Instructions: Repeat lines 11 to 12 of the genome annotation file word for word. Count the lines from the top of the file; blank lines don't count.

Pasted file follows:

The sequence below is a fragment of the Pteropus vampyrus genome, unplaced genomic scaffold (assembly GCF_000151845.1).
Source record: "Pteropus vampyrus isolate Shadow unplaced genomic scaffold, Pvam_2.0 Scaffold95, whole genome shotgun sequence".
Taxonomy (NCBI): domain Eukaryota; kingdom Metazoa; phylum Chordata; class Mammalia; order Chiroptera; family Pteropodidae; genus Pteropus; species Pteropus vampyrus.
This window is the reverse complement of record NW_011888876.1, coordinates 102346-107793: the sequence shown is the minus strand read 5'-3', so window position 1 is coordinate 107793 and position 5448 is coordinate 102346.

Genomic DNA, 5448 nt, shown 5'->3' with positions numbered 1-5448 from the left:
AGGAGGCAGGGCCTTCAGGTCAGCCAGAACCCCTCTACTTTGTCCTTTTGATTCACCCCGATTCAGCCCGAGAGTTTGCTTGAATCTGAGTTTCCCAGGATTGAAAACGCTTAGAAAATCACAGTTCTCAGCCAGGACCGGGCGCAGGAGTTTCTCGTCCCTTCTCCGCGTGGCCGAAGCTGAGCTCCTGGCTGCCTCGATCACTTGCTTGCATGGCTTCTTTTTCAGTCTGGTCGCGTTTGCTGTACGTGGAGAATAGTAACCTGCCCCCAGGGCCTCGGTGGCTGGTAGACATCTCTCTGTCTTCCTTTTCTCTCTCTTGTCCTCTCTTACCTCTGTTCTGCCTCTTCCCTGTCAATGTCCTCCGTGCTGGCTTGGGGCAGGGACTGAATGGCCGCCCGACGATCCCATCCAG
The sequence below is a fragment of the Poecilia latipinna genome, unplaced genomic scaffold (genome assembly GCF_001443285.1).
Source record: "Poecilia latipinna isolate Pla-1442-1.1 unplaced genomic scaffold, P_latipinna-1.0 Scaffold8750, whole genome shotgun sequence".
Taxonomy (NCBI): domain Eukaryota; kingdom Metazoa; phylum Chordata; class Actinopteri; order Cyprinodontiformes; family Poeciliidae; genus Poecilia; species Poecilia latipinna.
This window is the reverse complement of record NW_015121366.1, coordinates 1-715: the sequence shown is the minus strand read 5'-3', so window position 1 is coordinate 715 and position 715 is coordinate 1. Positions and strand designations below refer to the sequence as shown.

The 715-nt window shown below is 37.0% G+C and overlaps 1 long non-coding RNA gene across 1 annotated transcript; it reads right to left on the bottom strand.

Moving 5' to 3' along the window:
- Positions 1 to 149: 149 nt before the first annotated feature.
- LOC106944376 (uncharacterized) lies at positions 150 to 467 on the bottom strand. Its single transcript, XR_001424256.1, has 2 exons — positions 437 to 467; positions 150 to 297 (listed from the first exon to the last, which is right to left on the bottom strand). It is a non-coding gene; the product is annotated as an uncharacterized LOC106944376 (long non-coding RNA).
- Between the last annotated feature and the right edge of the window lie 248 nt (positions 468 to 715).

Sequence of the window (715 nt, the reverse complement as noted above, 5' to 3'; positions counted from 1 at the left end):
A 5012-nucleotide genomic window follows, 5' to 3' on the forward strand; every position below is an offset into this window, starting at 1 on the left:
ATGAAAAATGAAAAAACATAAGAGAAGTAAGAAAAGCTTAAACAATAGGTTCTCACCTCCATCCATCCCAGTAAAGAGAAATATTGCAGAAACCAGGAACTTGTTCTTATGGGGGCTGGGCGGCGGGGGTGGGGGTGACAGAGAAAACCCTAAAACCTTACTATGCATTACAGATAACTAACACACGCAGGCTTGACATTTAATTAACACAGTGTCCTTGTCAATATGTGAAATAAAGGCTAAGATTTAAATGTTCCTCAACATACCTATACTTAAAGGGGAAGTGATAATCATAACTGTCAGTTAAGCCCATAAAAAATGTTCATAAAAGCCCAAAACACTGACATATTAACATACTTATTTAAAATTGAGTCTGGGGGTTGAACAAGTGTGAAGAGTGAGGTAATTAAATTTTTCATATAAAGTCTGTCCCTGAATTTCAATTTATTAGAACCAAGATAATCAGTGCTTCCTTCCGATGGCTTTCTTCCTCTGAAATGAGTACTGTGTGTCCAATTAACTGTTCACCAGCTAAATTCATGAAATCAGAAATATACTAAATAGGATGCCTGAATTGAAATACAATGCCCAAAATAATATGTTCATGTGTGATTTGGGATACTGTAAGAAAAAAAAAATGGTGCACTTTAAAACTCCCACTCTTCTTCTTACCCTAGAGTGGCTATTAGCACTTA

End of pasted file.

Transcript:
The 715-nt window shown below is 37.0% G+C and overlaps 1 long non-coding RNA gene across 1 annotated transcript; it reads right to left on the bottom strand.

Moving 5' to 3' along the window: